Last month, the EUIPO published an interesting report titled “Protecting innovation thru trade secrets and patents: determinants for European Union firms” (“the Report”). Seven findings have been included in Executive Summary, and in this post I will dig into the three findings I find most interesting (No. 2, 4 and 5 in the Report).
“The use of trade secrets for protecting innovations is higher than the use of patents by most types of companies, in most economic sectors and in all Member States”
Upon first reading, I didn’t find this very surprising. Namely, virtually all companies have some kind of trade secrets like e.g., sales or related data, but only some companies are innovative enough to be granted patents even if they would apply. But what surprised me somewhat was that Finland (where I reside and practice law) was the country where trade secrets would be used the most compared to all other countries in Europe (page 28 of the Report). I found this surprising, since while every serious IP lawyer must know trade secret law, the topic is not widely debated in Finland. In Finland, as in many other countries in the world, trade secrets law is still the “Cinderella” of IP.
Based on the Report, large companies typically utilize both trade secrets and patents on a larger scale compared to SMEs. Nevertheless, Finnish SMEs are the heaviest users of trade secret protection in Europe, based on the report (page 30 of the Report). Namely, a staggering 76,8 % of Finnish SMEs use trade secrets to protect trade innovations according to the Report. Innovative SMEs in Finland use trade secrets 2,5 more than patents. This may of course be rooted in several different factual and legal aspects. By way of example, patents are of course more expensive and the threshold may not always be met (e.g., novelty and inventive step). Also, patents have a fixed term (20 years), while trade secrets do not.
“Patents are more likely to be used (alone or in combination with trade secrets), when the innovative product is a physical good rather than a service”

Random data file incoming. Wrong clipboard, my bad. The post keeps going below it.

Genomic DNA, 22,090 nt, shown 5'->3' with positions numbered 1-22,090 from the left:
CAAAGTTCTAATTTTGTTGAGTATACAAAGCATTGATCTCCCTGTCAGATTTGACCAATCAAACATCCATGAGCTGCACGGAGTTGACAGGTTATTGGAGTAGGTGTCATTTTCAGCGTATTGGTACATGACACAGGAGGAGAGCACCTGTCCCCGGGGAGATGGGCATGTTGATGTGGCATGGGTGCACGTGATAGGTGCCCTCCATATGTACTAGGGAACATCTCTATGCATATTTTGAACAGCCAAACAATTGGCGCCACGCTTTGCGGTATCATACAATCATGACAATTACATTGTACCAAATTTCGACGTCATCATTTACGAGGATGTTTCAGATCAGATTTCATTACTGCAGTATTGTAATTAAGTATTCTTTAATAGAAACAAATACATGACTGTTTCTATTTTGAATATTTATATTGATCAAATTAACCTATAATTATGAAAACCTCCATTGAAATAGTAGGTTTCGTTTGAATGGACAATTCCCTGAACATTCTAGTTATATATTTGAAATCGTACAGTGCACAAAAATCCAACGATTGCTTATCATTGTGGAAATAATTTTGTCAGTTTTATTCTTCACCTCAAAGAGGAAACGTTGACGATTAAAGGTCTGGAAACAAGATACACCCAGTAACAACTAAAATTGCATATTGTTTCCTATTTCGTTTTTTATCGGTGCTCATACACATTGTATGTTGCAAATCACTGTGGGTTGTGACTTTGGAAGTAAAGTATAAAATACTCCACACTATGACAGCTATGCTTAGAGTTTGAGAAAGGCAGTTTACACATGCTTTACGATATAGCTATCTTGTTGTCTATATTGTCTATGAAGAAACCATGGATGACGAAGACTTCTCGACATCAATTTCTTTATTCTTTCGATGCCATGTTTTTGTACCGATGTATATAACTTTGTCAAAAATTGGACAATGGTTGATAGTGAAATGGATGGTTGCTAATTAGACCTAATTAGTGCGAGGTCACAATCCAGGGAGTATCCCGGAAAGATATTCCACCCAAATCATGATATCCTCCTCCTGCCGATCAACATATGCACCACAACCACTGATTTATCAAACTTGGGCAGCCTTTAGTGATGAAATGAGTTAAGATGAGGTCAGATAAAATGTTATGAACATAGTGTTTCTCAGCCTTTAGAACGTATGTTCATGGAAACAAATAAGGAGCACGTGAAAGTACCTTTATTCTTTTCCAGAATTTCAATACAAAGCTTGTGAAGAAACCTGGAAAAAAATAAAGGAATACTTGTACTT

This conclusion makes sense. Since a product patent can be very effective as an exclusive right, patenting a product could be a quite appealing alternative. Also, you can’t necessarily keep a product as a trade secret once you’ve put it on the market. And if you could, this would likely be quite expensive, since you may have to tweak and tighten your internal company policies quite a bit to keep anyone from disclosing the contents of the product. And then you need to enforce them.
However, the comparison to services in this finding appears somewhat misplaced. A service on the other hand is not very easily patentable in the first place. And the scope of protection may be quite slim, even if a patent would somehow be granted. I am not sure whether a service as such would qualify as a trade secret either. Perhaps some components of the service yes, but the service per se?
“Trade secrets (often without patents) are more likely to be used for process innovation and for innovations in services”
In the above finding, a comparison to processes would perhaps have been more fruitful. But process innovation is nevertheless discussed in the report, and it was found that trade secrets are more likely to be used for process innovation. This also makes a lot of sense, since processes may not be as easy to discover or even reverse engineer, which is why you may be able to keep the process as a secret. Conversely, patent protection for processes as a main rule only covers the process – if you don’t use the process, you usually don’t infringe.
All in all, I found the study quite fascinating and recommend you to read at least the Executive Summary if nothing else. You can read the whole Report here.